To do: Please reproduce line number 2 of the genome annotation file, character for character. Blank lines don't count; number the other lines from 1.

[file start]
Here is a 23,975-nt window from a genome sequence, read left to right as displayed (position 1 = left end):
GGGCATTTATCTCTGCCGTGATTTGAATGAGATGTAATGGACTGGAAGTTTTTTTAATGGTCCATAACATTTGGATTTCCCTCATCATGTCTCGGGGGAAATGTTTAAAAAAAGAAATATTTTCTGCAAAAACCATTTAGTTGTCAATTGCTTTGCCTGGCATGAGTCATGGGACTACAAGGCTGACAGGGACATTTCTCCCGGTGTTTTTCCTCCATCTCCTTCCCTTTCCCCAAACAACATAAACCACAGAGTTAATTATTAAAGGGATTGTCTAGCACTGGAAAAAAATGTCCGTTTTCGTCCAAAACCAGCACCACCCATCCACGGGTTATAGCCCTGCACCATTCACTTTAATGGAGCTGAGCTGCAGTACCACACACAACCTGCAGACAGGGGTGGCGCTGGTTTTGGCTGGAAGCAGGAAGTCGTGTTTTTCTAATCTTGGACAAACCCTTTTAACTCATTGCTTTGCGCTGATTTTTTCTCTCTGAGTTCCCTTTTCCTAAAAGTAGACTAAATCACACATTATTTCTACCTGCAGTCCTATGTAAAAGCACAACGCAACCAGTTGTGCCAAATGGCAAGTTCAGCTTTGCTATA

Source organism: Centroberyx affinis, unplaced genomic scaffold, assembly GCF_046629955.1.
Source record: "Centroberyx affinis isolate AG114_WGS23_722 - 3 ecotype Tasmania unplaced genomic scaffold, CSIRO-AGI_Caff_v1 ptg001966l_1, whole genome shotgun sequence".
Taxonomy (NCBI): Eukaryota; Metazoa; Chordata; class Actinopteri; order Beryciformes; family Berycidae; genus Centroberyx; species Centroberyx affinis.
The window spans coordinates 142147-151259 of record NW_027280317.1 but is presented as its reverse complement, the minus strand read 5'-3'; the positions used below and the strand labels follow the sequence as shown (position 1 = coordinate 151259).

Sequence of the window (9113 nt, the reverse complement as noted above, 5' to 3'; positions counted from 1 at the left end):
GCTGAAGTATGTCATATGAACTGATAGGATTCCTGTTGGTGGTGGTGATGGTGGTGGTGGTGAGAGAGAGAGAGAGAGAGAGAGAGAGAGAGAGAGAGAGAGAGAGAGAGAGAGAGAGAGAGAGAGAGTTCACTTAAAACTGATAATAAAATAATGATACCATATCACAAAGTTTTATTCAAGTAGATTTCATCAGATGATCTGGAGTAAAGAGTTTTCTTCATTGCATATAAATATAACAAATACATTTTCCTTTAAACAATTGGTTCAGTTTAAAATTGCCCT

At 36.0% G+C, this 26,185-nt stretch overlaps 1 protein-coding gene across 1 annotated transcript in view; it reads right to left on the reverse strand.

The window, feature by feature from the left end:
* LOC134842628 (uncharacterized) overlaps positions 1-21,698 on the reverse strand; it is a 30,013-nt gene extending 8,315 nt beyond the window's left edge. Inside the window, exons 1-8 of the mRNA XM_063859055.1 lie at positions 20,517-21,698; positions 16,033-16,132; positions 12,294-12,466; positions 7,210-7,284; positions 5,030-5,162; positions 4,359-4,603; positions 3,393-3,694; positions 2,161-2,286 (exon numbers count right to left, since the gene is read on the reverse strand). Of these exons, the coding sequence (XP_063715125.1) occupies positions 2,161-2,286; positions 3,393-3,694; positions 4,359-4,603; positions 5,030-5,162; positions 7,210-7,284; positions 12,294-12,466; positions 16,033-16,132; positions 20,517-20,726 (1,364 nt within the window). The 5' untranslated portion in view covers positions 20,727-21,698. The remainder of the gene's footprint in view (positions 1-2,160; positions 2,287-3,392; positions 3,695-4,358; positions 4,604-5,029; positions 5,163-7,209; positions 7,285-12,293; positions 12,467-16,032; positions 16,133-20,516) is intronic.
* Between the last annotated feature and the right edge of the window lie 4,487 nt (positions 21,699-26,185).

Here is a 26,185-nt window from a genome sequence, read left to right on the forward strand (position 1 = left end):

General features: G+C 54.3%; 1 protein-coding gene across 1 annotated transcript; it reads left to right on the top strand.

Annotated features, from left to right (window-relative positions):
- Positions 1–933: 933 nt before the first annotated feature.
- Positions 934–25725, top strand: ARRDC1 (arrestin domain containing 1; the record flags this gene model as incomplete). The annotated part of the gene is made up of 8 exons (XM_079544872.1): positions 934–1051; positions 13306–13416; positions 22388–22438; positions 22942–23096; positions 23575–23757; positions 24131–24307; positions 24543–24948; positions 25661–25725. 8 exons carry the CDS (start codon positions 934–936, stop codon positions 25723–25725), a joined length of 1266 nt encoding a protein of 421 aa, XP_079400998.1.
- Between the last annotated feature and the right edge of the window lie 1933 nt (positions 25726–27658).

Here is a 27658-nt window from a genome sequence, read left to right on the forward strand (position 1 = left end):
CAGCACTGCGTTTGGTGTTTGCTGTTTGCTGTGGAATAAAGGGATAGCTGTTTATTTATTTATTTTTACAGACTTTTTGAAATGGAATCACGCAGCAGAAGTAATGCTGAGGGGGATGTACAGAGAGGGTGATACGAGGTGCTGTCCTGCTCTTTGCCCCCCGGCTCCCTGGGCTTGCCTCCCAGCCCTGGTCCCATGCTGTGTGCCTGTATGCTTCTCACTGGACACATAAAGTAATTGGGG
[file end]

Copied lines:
GGGCATTTATCTCTGCCGTGATTTGAATGAGATGTAATGGACTGGAAGTTTTTTTAATGGTCCATAACATTTGGATTTCCCTCATCATGTCTCGGGGGAAATGTTTAAAAAAAGAAATATTTTCTGCAAAAACCATTTAGTTGTCAATTGCTTTGCCTGGCATGAGTCATGGGACTACAAGGCTGACAGGGACATTTCTCCCGGTGTTTTTCCTCCATCTCCTTCCCTTTCCCCAAACAACATAAACCACAGAGTTAATTATTAAAGGGATTGTCTAGCACTGGAAAAAAATGTCCGTTTTCGTCCAAAACCAGCACCACCCATCCACGGGTTATAGCCCTGCACCATTCACTTTAATGGAGCTGAGCTGCAGTACCACACACAACCTGCAGACAGGGGTGGCGCTGGTTTTGGCTGGAAGCAGGAAGTCGTGTTTTTCTAATCTTGGACAAACCCTTTTAACTCATTGCTTTGCGCTGATTTTTTCTCTCTGAGTTCCCTTTTCCTAAAAGTAGACTAAATCACACATTATTTCTACCTGCAGTCCTATGTAAAAGCACAACGCAACCAGTTGTGCCAAATGGCAAGTTCAGCTTTGCTATA